Most of the east side of the Sawtooth Range is drained by the main stem of the Salmon River and the west side by the South Fork Payette River. Small portions of the northern and southern ends of the range are in the watersheds of the Middle Fork Salmon River and Boise River, respectively. [2]

Recreation

There are 40 trails totaling nearly 350 miles (560 km) in the Sawtooth Wilderness that can be used for day hiking, backpacking, and horseback riding and accessed from 23 trailheads. [14] Additional trails traverse the foothills of the mountains outside the designated wilderness. Camping is permitted anywhere in the wilderness. There are several developed campgrounds on the western side of range, outside the Sawtooth Wilderness, including at Redfish, Little Redfish, Alturas, Pettit, and Stanley lakes, as well as at Iron Creek. Restrictions on fires and animals apply in some areas. [2]

Sawtooth Panorama 1.JPG
Sawtooth Mountain Panorama.
Sawtooth Mountains, ID, USA, panorama as seen from Stanley.jpg
Sawtooth Range as photographed in Stanley

See also

Map all coordinates using: OpenStreetMap  
Download coordinates as: KML  ·  GPX

Related Research Articles

Boise National Forest national forest in the US state of Idaho

Boise National Forest is a National Forest covering 2,203,703 acres (8,918.07 km2) of the U.S. state of Idaho. Created on July 1, 1908, from part of Sawtooth National Forest, it is managed by the U.S. Forest Service as five units: the Cascade, Emmett, Idaho City, Lowman, and Mountain Home ranger districts.

Sawtooth Wilderness a wilderness area in the US state of Idaho

The Sawtooth Wilderness is a federally-protected wilderness area that covers 217,088 acres (87,852 ha) of the state of Idaho. Managed by the U.S. Forest Service in the U.S. Department of Agriculture, it was designated the Sawtooth Primitive Area in 1937 to preserve the exceptional scenic beauty of the Sawtooth Mountains. On August 22, 1972 Public Law 92-400 designated the Primitive Area as the Sawtooth Wilderness and part of the newly created Sawtooth National Recreation Area. As part of the National Wilderness Preservation System, the Sawtooth Wilderness is an area where human development and use are restricted and people are to remain only visitors. According to the United States Environmental Protection Agency, the Sawtooth Wilderness has some of the clearest air in the lower 48 states.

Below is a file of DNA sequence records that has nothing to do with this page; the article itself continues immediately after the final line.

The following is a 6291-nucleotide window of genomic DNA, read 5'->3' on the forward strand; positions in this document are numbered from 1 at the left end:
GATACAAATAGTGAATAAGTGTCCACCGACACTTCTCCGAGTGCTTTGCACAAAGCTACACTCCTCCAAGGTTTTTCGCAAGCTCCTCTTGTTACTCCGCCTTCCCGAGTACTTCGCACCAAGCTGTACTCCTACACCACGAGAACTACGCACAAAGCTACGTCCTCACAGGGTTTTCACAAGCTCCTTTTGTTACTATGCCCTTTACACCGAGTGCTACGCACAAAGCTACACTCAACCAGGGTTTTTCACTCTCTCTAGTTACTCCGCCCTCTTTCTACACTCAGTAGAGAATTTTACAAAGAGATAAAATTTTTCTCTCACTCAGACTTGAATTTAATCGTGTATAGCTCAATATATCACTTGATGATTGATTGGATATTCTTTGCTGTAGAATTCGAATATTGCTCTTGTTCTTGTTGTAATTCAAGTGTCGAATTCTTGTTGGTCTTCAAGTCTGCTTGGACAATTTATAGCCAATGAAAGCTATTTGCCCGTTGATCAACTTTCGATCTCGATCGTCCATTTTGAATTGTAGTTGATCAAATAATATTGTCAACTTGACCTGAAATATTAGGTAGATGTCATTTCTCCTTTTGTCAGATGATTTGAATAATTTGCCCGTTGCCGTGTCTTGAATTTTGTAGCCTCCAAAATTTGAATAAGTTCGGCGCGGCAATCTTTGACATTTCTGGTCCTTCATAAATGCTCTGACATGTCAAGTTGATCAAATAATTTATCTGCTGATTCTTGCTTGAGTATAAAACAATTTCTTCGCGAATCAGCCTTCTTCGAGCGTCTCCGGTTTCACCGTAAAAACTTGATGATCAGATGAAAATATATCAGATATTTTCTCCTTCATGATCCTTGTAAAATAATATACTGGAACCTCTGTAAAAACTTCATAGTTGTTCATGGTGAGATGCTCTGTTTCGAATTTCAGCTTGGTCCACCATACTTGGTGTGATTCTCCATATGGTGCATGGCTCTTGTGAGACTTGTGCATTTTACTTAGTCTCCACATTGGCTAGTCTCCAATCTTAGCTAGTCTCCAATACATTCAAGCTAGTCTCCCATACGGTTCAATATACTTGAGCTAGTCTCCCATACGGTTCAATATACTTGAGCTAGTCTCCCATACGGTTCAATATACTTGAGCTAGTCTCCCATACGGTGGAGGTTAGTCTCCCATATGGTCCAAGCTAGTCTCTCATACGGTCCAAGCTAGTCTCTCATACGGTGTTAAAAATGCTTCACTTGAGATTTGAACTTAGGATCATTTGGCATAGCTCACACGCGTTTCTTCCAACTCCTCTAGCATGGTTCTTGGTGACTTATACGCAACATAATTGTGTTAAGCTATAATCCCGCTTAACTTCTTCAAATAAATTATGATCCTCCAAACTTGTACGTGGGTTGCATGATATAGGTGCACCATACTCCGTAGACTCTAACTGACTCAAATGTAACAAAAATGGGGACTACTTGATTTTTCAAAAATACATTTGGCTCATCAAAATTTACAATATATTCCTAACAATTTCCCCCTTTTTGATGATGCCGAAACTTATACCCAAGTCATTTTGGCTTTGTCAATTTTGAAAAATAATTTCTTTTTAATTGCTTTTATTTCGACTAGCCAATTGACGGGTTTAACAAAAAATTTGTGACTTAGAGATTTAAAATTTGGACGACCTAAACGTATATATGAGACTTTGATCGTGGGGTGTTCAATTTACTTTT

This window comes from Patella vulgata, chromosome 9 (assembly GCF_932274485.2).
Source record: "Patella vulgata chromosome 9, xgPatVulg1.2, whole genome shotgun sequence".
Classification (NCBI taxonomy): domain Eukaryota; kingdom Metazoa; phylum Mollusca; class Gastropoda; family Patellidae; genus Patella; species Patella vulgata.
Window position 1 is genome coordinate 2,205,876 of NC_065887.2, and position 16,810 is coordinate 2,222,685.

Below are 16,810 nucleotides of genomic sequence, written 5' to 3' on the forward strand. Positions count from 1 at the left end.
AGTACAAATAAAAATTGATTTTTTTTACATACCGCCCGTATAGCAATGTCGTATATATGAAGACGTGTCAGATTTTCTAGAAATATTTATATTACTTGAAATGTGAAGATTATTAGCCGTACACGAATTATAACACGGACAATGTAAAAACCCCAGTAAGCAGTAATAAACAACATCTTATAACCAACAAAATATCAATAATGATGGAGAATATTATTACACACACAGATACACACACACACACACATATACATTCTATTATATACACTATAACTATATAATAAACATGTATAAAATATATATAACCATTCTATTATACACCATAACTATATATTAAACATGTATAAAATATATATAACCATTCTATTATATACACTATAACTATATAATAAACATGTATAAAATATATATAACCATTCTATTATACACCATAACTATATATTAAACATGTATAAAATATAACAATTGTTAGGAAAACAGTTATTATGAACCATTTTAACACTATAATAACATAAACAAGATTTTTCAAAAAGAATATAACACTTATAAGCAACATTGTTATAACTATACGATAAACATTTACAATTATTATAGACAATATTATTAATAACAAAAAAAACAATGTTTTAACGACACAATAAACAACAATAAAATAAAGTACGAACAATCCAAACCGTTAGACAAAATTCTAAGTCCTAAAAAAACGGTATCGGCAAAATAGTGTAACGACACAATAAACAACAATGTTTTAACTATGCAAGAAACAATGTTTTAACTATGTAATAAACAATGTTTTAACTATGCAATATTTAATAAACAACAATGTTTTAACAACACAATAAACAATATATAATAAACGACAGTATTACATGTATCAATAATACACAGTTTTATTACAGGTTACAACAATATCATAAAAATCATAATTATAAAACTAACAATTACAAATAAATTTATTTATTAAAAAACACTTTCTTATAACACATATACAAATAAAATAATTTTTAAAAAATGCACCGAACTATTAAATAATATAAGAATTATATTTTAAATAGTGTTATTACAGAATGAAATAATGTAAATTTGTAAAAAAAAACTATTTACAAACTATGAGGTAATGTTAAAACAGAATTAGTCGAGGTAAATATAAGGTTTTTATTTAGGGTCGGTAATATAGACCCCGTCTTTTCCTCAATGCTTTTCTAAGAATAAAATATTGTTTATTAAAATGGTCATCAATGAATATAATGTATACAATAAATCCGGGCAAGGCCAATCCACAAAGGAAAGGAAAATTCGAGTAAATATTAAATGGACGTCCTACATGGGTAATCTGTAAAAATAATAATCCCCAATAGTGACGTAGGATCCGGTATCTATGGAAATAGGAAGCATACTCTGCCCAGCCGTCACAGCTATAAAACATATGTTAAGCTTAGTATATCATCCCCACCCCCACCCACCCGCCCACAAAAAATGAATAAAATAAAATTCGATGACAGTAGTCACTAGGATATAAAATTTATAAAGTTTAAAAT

Sawtooth National Forest national forest located in Idaho and Utah in the United States

Sawtooth National Forest is a National Forest that covers 2,110,408 acres in the U.S. states of Idaho and Utah. Managed by the U.S. Forest Service in the U.S. Department of Agriculture, it was originally named the Sawtooth Forest Reserve in a proclamation issued by President Theodore Roosevelt on May 29, 1905. On August 22, 1972 a portion of the forest was designated as the Sawtooth National Recreation Area (SNRA), which includes the Sawtooth, Cecil D. Andrus–White Clouds, and Hemingway–Boulders wilderness areas. The forest is managed as four units: the SNRA and the Fairfield, Ketchum, and Minidoka Ranger Districts.

Sawtooth National Recreation Area A national recreation area managed by the US Forest Service in the US state of Idaho